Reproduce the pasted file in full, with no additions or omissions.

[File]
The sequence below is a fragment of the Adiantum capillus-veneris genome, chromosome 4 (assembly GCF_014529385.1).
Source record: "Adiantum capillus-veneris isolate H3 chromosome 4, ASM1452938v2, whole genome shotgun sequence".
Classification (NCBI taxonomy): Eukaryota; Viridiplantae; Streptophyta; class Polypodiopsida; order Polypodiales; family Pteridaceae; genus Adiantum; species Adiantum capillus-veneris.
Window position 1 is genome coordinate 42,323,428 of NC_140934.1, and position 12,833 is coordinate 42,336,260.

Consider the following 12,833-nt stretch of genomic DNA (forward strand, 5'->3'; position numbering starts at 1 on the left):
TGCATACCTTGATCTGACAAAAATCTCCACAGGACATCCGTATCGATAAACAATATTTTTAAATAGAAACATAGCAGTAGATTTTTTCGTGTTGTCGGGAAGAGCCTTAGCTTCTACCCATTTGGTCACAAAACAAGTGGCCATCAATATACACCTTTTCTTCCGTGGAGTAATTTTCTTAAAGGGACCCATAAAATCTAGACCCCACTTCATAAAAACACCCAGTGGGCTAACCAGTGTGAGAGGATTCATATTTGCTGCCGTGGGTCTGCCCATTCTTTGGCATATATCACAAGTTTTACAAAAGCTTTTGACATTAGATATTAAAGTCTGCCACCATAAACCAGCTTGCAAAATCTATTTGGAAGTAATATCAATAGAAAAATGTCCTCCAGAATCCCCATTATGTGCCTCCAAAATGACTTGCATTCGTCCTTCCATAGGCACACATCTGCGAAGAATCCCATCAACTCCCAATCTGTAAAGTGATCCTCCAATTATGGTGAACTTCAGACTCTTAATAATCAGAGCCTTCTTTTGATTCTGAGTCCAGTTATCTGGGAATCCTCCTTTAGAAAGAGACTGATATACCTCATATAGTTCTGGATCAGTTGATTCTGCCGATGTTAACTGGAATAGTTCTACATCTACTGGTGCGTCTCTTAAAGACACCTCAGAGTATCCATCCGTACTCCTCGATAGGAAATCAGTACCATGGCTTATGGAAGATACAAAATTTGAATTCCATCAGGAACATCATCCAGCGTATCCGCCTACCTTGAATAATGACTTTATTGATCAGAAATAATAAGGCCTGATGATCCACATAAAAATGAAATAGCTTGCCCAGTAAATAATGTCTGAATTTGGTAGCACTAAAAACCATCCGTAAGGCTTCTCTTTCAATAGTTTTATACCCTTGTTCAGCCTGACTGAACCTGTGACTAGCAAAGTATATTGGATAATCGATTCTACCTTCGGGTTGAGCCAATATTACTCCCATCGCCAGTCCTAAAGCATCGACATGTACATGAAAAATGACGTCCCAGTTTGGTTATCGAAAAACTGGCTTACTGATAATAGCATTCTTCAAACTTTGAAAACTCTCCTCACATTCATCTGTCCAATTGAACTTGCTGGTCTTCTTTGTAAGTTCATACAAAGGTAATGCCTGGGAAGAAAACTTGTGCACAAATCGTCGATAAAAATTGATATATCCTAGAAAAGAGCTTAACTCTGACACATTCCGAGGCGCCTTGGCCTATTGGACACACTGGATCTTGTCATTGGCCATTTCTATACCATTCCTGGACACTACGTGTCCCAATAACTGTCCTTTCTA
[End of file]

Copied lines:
The sequence below is a fragment of the Adiantum capillus-veneris genome, chromosome 4 (assembly GCF_014529385.1).
Source record: "Adiantum capillus-veneris isolate H3 chromosome 4, ASM1452938v2, whole genome shotgun sequence".
Classification (NCBI taxonomy): Eukaryota; Viridiplantae; Streptophyta; class Polypodiopsida; order Polypodiales; family Pteridaceae; genus Adiantum; species Adiantum capillus-veneris.
Window position 1 is genome coordinate 42,323,428 of NC_140934.1, and position 12,833 is coordinate 42,336,260.

Consider the following 12,833-nt stretch of genomic DNA (forward strand, 5'->3'; position numbering starts at 1 on the left):
TGCATACCTTGATCTGACAAAAATCTCCACAGGACATCCGTATCGATAAACAATATTTTTAAATAGAAACATAGCAGTAGATTTTTTCGTGTTGTCGGGAAGAGCCTTAGCTTCTACCCATTTGGTCACAAAACAAGTGGCCATCAATATACACCTTTTCTTCCGTGGAGTAATTTTCTTAAAGGGACCCATAAAATCTAGACCCCACTTCATAAAAACACCCAGTGGGCTAACCAGTGTGAGAGGATTCATATTTGCTGCCGTGGGTCTGCCCATTCTTTGGCATATATCACAAGTTTTACAAAAGCTTTTGACATTAGATATTAAAGTCTGCCACCATAAACCAGCTTGCAAAATCTATTTGGAAGTAATATCAATAGAAAAATGTCCTCCAGAATCCCCATTATGTGCCTCCAAAATGACTTGCATTCGTCCTTCCATAGGCACACATCTGCGAAGAATCCCATCAACTCCCAATCTGTAAAGTGATCCTCCAATTATGGTGAACTTCAGACTCTTAATAATCAGAGCCTTCTTTTGATTCTGAGTCCAGTTATCTGGGAATCCTCCTTTAGAAAGAGACTGATATACCTCATATAGTTCTGGATCAGTTGATTCTGCCGATGTTAACTGGAATAGTTCTACATCTACTGGTGCGTCTCTTAAAGACACCTCAGAGTATCCATCCGTACTCCTCGATAGGAAATCAGTACCATGGCTTATGGAAGATACAAAATTTGAATTCCATCAGGAACATCATCCAGCGTATCCGCCTACCTTGAATAATGACTTTATTGATCAGAAATAATAAGGCCTGATGATCCACATAAAAATGAAATAGCTTGCCCAGTAAATAATGTCTGAATTTGGTAGCACTAAAAACCATCCGTAAGGCTTCTCTTTCAATAGTTTTATACCCTTGTTCAGCCTGACTGAACCTGTGACTAGCAAAGTATATTGGATAATCGATTCTACCTTCGGGTTGAGCCAATATTACTCCCATCGCCAGTCCTAAAGCATCGACATGTACATGAAAAATGACGTCCCAGTTTGGTTATCGAAAAACTGGCTTACTGATAATAGCATTCTTCAAACTTTGAAAACTCTCCTCACATTCATCTGTCCAATTGAACTTGCTGGTCTTCTTTGTAAGTTCATACAAAGGTAATGCCTGGGAAGAAAACTTGTGCACAAATCGTCGATAAAAATTGATATATCCTAGAAAAGAGCTTAACTCTGACACATTCCGAGGCGCCTTGGCCTATTGGACACACTGGATCTTGTCATTGGCCATTTCTATACCATTCCTGGACACTACGTGTCCCAATAACTGTCCTTTCTA